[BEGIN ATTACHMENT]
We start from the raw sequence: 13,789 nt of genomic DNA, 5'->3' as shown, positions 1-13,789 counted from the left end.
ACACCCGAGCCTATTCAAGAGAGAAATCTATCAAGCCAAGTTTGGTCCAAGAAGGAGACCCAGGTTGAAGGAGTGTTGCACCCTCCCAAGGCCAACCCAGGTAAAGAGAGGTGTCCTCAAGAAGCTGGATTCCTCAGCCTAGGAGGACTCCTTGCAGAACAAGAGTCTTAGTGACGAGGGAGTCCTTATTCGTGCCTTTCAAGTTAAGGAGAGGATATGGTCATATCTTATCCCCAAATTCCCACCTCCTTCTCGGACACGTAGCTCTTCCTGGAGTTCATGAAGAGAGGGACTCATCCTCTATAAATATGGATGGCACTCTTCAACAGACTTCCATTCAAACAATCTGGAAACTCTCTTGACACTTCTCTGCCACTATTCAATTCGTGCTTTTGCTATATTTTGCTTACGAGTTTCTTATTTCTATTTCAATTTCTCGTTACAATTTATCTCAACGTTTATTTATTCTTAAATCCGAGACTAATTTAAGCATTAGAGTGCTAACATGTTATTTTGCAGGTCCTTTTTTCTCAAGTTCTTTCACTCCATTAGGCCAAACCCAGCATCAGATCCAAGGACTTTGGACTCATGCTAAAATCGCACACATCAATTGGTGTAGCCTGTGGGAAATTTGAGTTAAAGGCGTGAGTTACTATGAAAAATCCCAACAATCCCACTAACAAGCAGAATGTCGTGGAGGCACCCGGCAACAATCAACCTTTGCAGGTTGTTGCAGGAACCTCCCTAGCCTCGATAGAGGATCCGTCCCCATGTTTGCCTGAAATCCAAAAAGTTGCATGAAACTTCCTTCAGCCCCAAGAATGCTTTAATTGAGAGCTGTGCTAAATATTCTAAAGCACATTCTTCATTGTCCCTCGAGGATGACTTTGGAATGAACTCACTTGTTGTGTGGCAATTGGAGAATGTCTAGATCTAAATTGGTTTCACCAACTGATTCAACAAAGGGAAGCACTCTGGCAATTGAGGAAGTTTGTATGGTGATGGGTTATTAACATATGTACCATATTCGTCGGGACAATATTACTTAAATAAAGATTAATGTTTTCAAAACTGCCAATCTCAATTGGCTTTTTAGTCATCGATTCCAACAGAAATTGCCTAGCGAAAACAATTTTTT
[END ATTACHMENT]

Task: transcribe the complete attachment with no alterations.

We start from the raw sequence: 13,789 nt of genomic DNA, 5'->3' as shown, positions 1-13,789 counted from the left end.
ACACCCGAGCCTATTCAAGAGAGAAATCTATCAAGCCAAGTTTGGTCCAAGAAGGAGACCCAGGTTGAAGGAGTGTTGCACCCTCCCAAGGCCAACCCAGGTAAAGAGAGGTGTCCTCAAGAAGCTGGATTCCTCAGCCTAGGAGGACTCCTTGCAGAACAAGAGTCTTAGTGACGAGGGAGTCCTTATTCGTGCCTTTCAAGTTAAGGAGAGGATATGGTCATATCTTATCCCCAAATTCCCACCTCCTTCTCGGACACGTAGCTCTTCCTGGAGTTCATGAAGAGAGGGACTCATCCTCTATAAATATGGATGGCACTCTTCAACAGACTTCCATTCAAACAATCTGGAAACTCTCTTGACACTTCTCTGCCACTATTCAATTCGTGCTTTTGCTATATTTTGCTTACGAGTTTCTTATTTCTATTTCAATTTCTCGTTACAATTTATCTCAACGTTTATTTATTCTTAAATCCGAGACTAATTTAAGCATTAGAGTGCTAACATGTTATTTTGCAGGTCCTTTTTTCTCAAGTTCTTTCACTCCATTAGGCCAAACCCAGCATCAGATCCAAGGACTTTGGACTCATGCTAAAATCGCACACATCAATTGGTGTAGCCTGTGGGAAATTTGAGTTAAAGGCGTGAGTTACTATGAAAAATCCCAACAATCCCACTAACAAGCAGAATGTCGTGGAGGCACCCGGCAACAATCAACCTTTGCAGGTTGTTGCAGGAACCTCCCTAGCCTCGATAGAGGATCCGTCCCCATGTTTGCCTGAAATCCAAAAAGTTGCATGAAACTTCCTTCAGCCCCAAGAATGCTTTAATTGAGAGCTGTGCTAAATATTCTAAAGCACATTCTTCATTGTCCCTCGAGGATGACTTTGGAATGAACTCACTTGTTGTGTGGCAATTGGAGAATGTCTAGATCTAAATTGGTTTCACCAACTGATTCAACAAAGGGAAGCACTCTGGCAATTGAGGAAGTTTGTATGGTGATGGGTTATTAACATATGTACCATATTCGTCGGGACAATATTACTTAAATAAAGATTAATGTTTTCAAAACTGCCAATCTCAATTGGCTTTTTAGTCATCGATTCCAACAGAAATTGCCTAGCGAAAACAATTTTTT